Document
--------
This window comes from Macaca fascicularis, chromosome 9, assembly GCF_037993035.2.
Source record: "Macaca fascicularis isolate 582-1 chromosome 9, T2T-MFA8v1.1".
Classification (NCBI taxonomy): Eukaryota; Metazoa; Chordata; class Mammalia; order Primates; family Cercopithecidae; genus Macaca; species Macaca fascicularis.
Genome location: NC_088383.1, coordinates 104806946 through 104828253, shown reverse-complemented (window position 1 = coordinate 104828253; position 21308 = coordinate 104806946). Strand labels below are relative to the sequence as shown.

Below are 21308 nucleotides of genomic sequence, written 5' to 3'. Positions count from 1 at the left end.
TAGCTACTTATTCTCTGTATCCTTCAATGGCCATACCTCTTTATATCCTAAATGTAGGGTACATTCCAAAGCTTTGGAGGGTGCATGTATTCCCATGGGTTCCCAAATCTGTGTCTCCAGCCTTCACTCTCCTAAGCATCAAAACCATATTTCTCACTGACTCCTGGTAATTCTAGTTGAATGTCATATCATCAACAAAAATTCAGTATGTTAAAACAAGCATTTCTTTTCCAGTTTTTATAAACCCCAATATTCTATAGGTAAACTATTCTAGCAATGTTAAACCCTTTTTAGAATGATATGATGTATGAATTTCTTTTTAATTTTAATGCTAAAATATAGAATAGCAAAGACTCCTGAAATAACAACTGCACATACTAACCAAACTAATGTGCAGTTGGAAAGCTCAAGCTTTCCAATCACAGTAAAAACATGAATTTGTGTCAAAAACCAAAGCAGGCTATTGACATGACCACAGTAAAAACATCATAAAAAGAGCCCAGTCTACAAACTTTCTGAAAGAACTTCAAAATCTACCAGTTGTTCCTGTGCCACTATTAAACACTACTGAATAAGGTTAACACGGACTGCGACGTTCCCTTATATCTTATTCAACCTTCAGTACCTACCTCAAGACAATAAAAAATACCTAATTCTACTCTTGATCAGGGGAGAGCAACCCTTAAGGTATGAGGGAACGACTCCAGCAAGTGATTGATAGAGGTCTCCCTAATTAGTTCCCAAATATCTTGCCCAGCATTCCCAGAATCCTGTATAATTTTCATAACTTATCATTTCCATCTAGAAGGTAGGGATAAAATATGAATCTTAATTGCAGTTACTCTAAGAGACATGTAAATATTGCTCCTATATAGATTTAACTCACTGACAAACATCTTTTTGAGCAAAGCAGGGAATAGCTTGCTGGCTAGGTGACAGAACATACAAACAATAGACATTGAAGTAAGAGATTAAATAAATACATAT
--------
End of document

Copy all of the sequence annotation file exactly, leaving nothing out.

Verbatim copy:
This window comes from Macaca fascicularis, chromosome 9, assembly GCF_037993035.2.
Source record: "Macaca fascicularis isolate 582-1 chromosome 9, T2T-MFA8v1.1".
Classification (NCBI taxonomy): Eukaryota; Metazoa; Chordata; class Mammalia; order Primates; family Cercopithecidae; genus Macaca; species Macaca fascicularis.
Genome location: NC_088383.1, coordinates 104806946 through 104828253, shown reverse-complemented (window position 1 = coordinate 104828253; position 21308 = coordinate 104806946). Strand labels below are relative to the sequence as shown.

Below are 21308 nucleotides of genomic sequence, written 5' to 3'. Positions count from 1 at the left end.
TAGCTACTTATTCTCTGTATCCTTCAATGGCCATACCTCTTTATATCCTAAATGTAGGGTACATTCCAAAGCTTTGGAGGGTGCATGTATTCCCATGGGTTCCCAAATCTGTGTCTCCAGCCTTCACTCTCCTAAGCATCAAAACCATATTTCTCACTGACTCCTGGTAATTCTAGTTGAATGTCATATCATCAACAAAAATTCAGTATGTTAAAACAAGCATTTCTTTTCCAGTTTTTATAAACCCCAATATTCTATAGGTAAACTATTCTAGCAATGTTAAACCCTTTTTAGAATGATATGATGTATGAATTTCTTTTTAATTTTAATGCTAAAATATAGAATAGCAAAGACTCCTGAAATAACAACTGCACATACTAACCAAACTAATGTGCAGTTGGAAAGCTCAAGCTTTCCAATCACAGTAAAAACATGAATTTGTGTCAAAAACCAAAGCAGGCTATTGACATGACCACAGTAAAAACATCATAAAAAGAGCCCAGTCTACAAACTTTCTGAAAGAACTTCAAAATCTACCAGTTGTTCCTGTGCCACTATTAAACACTACTGAATAAGGTTAACACGGACTGCGACGTTCCCTTATATCTTATTCAACCTTCAGTACCTACCTCAAGACAATAAAAAATACCTAATTCTACTCTTGATCAGGGGAGAGCAACCCTTAAGGTATGAGGGAACGACTCCAGCAAGTGATTGATAGAGGTCTCCCTAATTAGTTCCCAAATATCTTGCCCAGCATTCCCAGAATCCTGTATAATTTTCATAACTTATCATTTCCATCTAGAAGGTAGGGATAAAATATGAATCTTAATTGCAGTTACTCTAAGAGACATGTAAATATTGCTCCTATATAGATTTAACTCACTGACAAACATCTTTTTGAGCAAAGCAGGGAATAGCTTGCTGGCTAGGTGACAGAACATACAAACAATAGACATTGAAGTAAGAGATTAAATAAATACATAT